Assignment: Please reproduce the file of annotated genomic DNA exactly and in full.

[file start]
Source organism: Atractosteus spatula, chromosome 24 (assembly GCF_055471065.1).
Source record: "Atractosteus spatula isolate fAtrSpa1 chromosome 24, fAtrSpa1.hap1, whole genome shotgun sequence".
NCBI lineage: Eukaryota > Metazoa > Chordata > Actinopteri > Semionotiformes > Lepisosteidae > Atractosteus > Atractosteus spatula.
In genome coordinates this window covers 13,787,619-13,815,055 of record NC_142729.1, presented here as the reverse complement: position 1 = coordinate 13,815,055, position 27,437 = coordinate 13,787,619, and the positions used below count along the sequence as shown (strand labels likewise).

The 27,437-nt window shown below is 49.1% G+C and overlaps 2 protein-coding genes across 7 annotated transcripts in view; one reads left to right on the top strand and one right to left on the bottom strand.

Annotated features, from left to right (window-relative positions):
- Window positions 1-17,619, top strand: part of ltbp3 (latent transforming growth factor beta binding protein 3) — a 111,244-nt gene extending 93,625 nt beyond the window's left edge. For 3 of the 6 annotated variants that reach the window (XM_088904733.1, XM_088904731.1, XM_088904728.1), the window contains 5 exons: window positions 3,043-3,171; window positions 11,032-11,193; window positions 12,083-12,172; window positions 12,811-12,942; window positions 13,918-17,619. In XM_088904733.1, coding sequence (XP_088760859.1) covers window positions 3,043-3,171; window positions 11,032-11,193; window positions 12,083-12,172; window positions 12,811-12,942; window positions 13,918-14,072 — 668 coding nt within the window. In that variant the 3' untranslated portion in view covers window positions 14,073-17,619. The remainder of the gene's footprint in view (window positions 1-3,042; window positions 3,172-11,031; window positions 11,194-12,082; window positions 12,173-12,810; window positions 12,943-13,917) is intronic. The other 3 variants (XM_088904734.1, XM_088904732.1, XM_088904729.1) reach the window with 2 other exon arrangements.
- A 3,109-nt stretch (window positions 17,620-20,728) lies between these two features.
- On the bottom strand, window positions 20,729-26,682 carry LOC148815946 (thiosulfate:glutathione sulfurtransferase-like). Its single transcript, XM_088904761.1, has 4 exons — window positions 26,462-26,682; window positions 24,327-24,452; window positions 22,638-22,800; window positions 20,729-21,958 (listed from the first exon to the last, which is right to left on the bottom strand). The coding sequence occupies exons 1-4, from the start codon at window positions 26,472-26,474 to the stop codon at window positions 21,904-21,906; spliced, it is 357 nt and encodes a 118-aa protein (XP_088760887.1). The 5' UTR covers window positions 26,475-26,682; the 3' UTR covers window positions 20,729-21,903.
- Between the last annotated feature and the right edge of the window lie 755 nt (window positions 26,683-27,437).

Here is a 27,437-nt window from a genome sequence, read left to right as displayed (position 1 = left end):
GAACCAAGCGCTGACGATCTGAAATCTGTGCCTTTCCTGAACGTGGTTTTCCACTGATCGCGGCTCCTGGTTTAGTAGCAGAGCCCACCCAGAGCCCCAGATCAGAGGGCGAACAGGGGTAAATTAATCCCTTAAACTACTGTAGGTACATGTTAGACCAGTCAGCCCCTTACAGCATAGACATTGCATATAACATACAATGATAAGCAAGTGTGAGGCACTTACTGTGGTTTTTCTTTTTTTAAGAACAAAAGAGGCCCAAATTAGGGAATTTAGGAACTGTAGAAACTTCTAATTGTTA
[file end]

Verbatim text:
Source organism: Atractosteus spatula, chromosome 24 (assembly GCF_055471065.1).
Source record: "Atractosteus spatula isolate fAtrSpa1 chromosome 24, fAtrSpa1.hap1, whole genome shotgun sequence".
NCBI lineage: Eukaryota > Metazoa > Chordata > Actinopteri > Semionotiformes > Lepisosteidae > Atractosteus > Atractosteus spatula.
In genome coordinates this window covers 13,787,619-13,815,055 of record NC_142729.1, presented here as the reverse complement: position 1 = coordinate 13,815,055, position 27,437 = coordinate 13,787,619, and the positions used below count along the sequence as shown (strand labels likewise).

The 27,437-nt window shown below is 49.1% G+C and overlaps 2 protein-coding genes across 7 annotated transcripts in view; one reads left to right on the top strand and one right to left on the bottom strand.

Annotated features, from left to right (window-relative positions):
- Window positions 1-17,619, top strand: part of ltbp3 (latent transforming growth factor beta binding protein 3) — a 111,244-nt gene extending 93,625 nt beyond the window's left edge. For 3 of the 6 annotated variants that reach the window (XM_088904733.1, XM_088904731.1, XM_088904728.1), the window contains 5 exons: window positions 3,043-3,171; window positions 11,032-11,193; window positions 12,083-12,172; window positions 12,811-12,942; window positions 13,918-17,619. In XM_088904733.1, coding sequence (XP_088760859.1) covers window positions 3,043-3,171; window positions 11,032-11,193; window positions 12,083-12,172; window positions 12,811-12,942; window positions 13,918-14,072 — 668 coding nt within the window. In that variant the 3' untranslated portion in view covers window positions 14,073-17,619. The remainder of the gene's footprint in view (window positions 1-3,042; window positions 3,172-11,031; window positions 11,194-12,082; window positions 12,173-12,810; window positions 12,943-13,917) is intronic. The other 3 variants (XM_088904734.1, XM_088904732.1, XM_088904729.1) reach the window with 2 other exon arrangements.
- A 3,109-nt stretch (window positions 17,620-20,728) lies between these two features.
- On the bottom strand, window positions 20,729-26,682 carry LOC148815946 (thiosulfate:glutathione sulfurtransferase-like). Its single transcript, XM_088904761.1, has 4 exons — window positions 26,462-26,682; window positions 24,327-24,452; window positions 22,638-22,800; window positions 20,729-21,958 (listed from the first exon to the last, which is right to left on the bottom strand). The coding sequence occupies exons 1-4, from the start codon at window positions 26,472-26,474 to the stop codon at window positions 21,904-21,906; spliced, it is 357 nt and encodes a 118-aa protein (XP_088760887.1). The 5' UTR covers window positions 26,475-26,682; the 3' UTR covers window positions 20,729-21,903.
- Between the last annotated feature and the right edge of the window lie 755 nt (window positions 26,683-27,437).

Here is a 27,437-nt window from a genome sequence, read left to right as displayed (position 1 = left end):
GAACCAAGCGCTGACGATCTGAAATCTGTGCCTTTCCTGAACGTGGTTTTCCACTGATCGCGGCTCCTGGTTTAGTAGCAGAGCCCACCCAGAGCCCCAGATCAGAGGGCGAACAGGGGTAAATTAATCCCTTAAACTACTGTAGGTACATGTTAGACCAGTCAGCCCCTTACAGCATAGACATTGCATATAACATACAATGATAAGCAAGTGTGAGGCACTTACTGTGGTTTTTCTTTTTTTAAGAACAAAAGAGGCCCAAATTAGGGAATTTAGGAACTGTAGAAACTTCTAATTGTTA